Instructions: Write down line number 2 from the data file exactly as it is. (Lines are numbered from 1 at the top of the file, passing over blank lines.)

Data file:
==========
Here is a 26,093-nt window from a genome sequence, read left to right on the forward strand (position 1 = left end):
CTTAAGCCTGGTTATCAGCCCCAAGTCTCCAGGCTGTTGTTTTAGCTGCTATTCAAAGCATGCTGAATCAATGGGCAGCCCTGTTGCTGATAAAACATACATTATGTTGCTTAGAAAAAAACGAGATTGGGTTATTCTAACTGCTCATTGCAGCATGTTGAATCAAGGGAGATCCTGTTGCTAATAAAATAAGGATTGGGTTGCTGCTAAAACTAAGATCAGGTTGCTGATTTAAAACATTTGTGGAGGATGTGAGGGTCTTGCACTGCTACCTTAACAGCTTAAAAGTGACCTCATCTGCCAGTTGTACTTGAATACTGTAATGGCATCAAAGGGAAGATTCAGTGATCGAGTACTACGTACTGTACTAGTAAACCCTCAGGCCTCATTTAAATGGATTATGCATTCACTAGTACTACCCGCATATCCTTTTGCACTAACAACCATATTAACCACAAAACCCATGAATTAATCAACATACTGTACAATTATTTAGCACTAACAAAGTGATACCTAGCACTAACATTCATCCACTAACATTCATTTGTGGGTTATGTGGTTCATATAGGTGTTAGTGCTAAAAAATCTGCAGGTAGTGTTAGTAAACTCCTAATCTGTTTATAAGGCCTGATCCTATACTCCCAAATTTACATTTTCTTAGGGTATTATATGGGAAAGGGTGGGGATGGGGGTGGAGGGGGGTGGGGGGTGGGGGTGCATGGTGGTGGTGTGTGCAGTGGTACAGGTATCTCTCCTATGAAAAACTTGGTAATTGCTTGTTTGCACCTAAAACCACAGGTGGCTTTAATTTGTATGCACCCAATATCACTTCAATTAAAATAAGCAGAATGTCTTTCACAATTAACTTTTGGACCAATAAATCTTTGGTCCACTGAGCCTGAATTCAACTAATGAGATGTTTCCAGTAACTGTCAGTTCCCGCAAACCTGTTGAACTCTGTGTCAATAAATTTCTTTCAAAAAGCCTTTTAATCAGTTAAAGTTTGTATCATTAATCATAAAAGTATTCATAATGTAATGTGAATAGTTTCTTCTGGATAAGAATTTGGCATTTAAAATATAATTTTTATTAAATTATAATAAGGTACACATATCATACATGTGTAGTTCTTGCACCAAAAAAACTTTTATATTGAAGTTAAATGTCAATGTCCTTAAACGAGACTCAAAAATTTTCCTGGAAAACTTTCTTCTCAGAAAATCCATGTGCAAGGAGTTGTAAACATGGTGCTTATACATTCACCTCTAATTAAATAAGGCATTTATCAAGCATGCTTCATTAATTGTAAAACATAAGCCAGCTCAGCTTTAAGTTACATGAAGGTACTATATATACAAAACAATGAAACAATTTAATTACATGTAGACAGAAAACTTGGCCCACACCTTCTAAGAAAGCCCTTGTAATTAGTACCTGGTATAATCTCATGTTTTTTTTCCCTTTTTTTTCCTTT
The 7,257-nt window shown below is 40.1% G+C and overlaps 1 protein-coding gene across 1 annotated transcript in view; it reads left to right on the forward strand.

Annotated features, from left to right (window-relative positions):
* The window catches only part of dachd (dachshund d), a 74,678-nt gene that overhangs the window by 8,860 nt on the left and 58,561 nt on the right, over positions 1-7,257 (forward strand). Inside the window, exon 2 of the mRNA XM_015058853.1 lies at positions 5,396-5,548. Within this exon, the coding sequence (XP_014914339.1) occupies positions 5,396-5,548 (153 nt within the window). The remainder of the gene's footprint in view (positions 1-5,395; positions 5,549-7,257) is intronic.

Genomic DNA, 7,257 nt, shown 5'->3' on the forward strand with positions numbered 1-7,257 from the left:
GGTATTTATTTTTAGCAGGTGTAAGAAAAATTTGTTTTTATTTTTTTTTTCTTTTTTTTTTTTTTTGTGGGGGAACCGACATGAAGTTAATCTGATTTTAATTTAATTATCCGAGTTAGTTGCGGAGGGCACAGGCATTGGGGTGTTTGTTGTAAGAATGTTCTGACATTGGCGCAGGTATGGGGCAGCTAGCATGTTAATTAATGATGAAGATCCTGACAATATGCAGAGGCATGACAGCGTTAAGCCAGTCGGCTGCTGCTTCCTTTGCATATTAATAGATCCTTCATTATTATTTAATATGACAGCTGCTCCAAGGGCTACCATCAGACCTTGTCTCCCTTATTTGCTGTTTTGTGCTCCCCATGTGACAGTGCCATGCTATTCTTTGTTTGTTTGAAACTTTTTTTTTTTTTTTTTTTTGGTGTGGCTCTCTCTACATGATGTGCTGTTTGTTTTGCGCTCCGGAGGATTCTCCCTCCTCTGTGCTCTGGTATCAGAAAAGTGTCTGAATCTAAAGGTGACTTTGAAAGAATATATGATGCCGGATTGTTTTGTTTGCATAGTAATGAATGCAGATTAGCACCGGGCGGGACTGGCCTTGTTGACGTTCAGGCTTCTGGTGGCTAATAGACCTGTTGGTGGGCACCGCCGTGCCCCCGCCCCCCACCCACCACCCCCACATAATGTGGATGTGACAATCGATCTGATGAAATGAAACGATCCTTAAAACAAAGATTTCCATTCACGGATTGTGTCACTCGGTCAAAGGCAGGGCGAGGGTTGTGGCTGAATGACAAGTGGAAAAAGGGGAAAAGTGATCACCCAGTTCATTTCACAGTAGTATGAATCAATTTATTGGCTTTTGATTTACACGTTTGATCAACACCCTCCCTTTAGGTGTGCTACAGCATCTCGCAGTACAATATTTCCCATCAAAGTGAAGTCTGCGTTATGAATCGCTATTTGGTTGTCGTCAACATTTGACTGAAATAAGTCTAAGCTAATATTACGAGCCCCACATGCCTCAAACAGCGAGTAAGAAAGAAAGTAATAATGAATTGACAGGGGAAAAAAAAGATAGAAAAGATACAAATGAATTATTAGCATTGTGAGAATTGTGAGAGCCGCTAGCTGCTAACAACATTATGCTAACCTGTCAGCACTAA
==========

CTTAAGCCTGGTTATCAGCCCCAAGTCTCCAGGCTGTTGTTTTAGCTGCTATTCAAAGCATGCTGAATCAATGGGCAGCCCTGTTGCTGATAAAACATACATTATGTTGCTTAGAAAAAAACGAGATTGGGTTATTCTAACTGCTCATTGCAGCATGTTGAATCAAGGGAGATCCTGTTGCTAATAAAATAAGGATTGGGTTGCTGCTAAAACTAAGATCAGGTTGCTGATTTAAAACATTTGTGGAGGATGTGAGGGTCTTGCACTGCTACCTTAACAGCTTAAAAGTGACCTCATCTGCCAGTTGTACTTGAATACTGTAATGGCATCAAAGGGAAGATTCAGTGATCGAGTACTACGTACTGTACTAGTAAACCCTCAGGCCTCATTTAAATGGATTATGCATTCACTAGTACTACCCGCATATCCTTTTGCACTAACAACCATATTAACCACAAAACCCATGAATTAATCAACATACTGTACAATTATTTAGCACTAACAAAGTGATACCTAGCACTAACATTCATCCACTAACATTCATTTGTGGGTTATGTGGTTCATATAGGTGTTAGTGCTAAAAAATCTGCAGGTAGTGTTAGTAAACTCCTAATCTGTTTATAAGGCCTGATCCTATACTCCCAAATTTACATTTTCTTAGGGTATTATATGGGAAAGGGTGGGGATGGGGGTGGAGGGGGGTGGGGGGTGGGGGTGCATGGTGGTGGTGTGTGCAGTGGTACAGGTATCTCTCCTATGAAAAACTTGGTAATTGCTTGTTTGCACCTAAAACCACAGGTGGCTTTAATTTGTATGCACCCAATATCACTTCAATTAAAATAAGCAGAATGTCTTTCACAATTAACTTTTGGACCAATAAATCTTTGGTCCACTGAGCCTGAATTCAACTAATGAGATGTTTCCAGTAACTGTCAGTTCCCGCAAACCTGTTGAACTCTGTGTCAATAAATTTCTTTCAAAAAGCCTTTTAATCAGTTAAAGTTTGTATCATTAATCATAAAAGTATTCATAATGTAATGTGAATAGTTTCTTCTGGATAAGAATTTGGCATTTAAAATATAATTTTTATTAAATTATAATAAGGTACACATATCATACATGTGTAGTTCTTGCACCAAAAAAACTTTTATATTGAAGTTAAATGTCAATGTCCTTAAACGAGACTCAAAAATTTTCCTGGAAAACTTTCTTCTCAGAAAATCCATGTGCAAGGAGTTGTAAACATGGTGCTTATACATTCACCTCTAATTAAATAAGGCATTTATCAAGCATGCTTCATTAATTGTAAAACATAAGCCAGCTCAGCTTTAAGTTACATGAAGGTACTATATATACAAAACAATGAAACAATTTAATTACATGTAGACAGAAAACTTGGCCCACACCTTCTAAGAAAGCCCTTGTAATTAGTACCTGGTATAATCTCATGTTTTTTTTCCCTTTTTTTTCCTTT